When people talk about the VIX you often hear them refer to mean reversion, which refers to the tendency of the VIX to be pulled inexorably in the direction of its long-term mean. With 27 years of data from the CBOE (including some historically reconstructed data), it is possible to calculate the lifetime VIX mean, which happens to be 19.71 at the present.
As an options trader, however, I am wary of giving too much weight to outliers when it comes to predicting the most likely outcome in another options expiration cycle or two. For this reason, I am more interested in knowing the lifetime VIX median, which is only 17.84. The median is the 50th percentile while the mean just happens to be in the 60th percentile. The discrepancy is due to the fact that VIX values are not normally distributed. Instead, VIX values exhibit a positive skew (a topic for a future post), due to the fact that there are a handful of VIX historical extremes in the 50s, 60s, 70s and 80s. Meanwhile, the middle 50% of VIX values (the 25th to 75th percentiles) range from 14.04 to 23.98.
So…if the VIX median is so important, why is it that we never hear about it or about median reversion? Good question. I touched on that subject on “Drilling Down on VIX Mean Reversion” in the January 2013 issue of Expiring Monthly: The Option Traders Journal. As I see it, anyone who is focusing on means in a skewed distribution is necessarily assuming a normal distribution and statistics related to normal distributions when no such distribution or relevant statistical analysis exists.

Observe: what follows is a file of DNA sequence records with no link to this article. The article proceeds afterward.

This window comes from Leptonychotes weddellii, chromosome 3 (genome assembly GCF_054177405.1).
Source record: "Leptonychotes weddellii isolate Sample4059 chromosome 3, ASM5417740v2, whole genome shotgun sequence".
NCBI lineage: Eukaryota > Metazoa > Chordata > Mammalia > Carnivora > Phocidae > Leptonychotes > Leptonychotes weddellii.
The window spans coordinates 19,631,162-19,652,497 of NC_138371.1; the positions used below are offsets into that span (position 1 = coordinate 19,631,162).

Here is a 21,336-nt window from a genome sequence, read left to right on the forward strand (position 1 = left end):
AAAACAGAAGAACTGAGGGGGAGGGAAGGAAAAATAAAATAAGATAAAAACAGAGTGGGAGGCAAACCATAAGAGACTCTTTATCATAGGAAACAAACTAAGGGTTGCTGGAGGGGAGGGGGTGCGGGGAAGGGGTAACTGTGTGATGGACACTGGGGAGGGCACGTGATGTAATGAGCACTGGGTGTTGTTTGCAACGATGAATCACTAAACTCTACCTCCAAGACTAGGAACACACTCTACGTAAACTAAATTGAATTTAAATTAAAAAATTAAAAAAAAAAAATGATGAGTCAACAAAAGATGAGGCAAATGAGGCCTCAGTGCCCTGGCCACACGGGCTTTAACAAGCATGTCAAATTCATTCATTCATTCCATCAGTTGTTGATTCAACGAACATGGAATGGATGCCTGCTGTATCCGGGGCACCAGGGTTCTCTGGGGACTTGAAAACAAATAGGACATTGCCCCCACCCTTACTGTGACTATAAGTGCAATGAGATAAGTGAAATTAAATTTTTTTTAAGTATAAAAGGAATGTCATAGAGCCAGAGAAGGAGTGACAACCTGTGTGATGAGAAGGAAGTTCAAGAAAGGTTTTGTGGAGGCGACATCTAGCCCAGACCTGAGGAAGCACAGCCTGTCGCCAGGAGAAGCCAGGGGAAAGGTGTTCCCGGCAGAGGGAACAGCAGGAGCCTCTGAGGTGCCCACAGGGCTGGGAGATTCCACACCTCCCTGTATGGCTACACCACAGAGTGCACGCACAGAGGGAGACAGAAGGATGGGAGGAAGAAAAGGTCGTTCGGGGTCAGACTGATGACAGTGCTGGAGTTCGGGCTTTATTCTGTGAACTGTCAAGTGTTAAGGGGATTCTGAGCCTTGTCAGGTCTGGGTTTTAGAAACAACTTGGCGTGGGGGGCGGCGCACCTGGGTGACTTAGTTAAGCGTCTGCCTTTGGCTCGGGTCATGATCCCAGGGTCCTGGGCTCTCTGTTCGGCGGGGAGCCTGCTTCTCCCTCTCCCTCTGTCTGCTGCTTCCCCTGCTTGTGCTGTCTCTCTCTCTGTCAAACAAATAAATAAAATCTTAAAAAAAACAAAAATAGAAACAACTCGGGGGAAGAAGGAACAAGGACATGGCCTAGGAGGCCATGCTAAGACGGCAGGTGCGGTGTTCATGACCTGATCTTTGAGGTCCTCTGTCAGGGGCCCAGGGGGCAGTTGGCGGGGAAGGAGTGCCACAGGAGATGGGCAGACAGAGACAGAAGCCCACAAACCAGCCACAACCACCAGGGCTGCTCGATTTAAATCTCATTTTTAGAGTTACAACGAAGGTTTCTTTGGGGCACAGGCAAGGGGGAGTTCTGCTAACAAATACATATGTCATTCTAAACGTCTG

I mention all of this because yesterday was one of those periodic bursts of activity for me on Twitter. In some Twitter conversations, we discussed the median VIX vs. the mean VIX and there was a request for a chart of a five-year moving average of the median VIX. Since I have never seen such a chart – or any VIX median chart for that matter – I present below a chart of the five-year moving average of the median VIX, using data going back to 1990.
[source(s): VIX and More, CBOE]
Note that the current five-year median VIX is 15.07, while the five-year mean VIX is 16.63. For the full history of the VIX, going back to 1990, the lifetime median VIX is 17.84, 9.5% below the lifetime mean VIX of 19.71. What does all this mean? Mostly that one should be careful using statistics that are associated with a normal distribution when analyzing the VIX. Perhaps more importantly, VIX traders should also think at least as much about median reversion as mean reversion.
As an aside, while I have not been active on the VIX and More blog as of late (this is about to change soon, starting today), I have been active in various other media incarnations. Last Friday, for instance, I was a guest on the Volatility Views weekly podcast hosted by Mark Longo of The Options Insider. Tomorrow at 2:00 ET, I will be a speaker on a webinar, Trading VIX to Hedge Market Risks: What You Need to Know, with Tom Lydon of ETF Trends, Greg King of REX Shares and Vinit Srivastava of S&P Dow Jones Indices. On the print side, this Saturday I will also be a guest columnist at Barron’s, pinch hitting for Steve Sears. Last but not least, if you wish to follow me on Twitter, where I have been active for ten (!) years, you can find me at @VIXandMore.
- The Biggest VIX Spike Ever: A Retrospective
- Low Volatility: How To Profit From a Quiet VIX (Guest Columnist at Barron’s)
- Today’s 34% VIX Spike and What to Expect Going Forward
- Availability Bias and Disaster Imprinting
- The VIX:VXV Ratio, Availability Bias and Disaster Imprinting
- VIX Data to Support Availability Bias and Disaster Imprinting Hypothesis
- VIX Unspikes as Stocks Rebound
- VIX Punches Through Upper Bollinger Band
- Mean Reversion After Big Drops
- When Is Echo Volatility Safely Behind Us?
- On Short-Term VIX Mean Reversion and Echo Volatility
- VIX Sets Some New Records, Suggesting Volatility Near Peak
- A Conceptual Framework for Volatility Events
Disclosure(s): the CBOE is an advertiser on VIX and More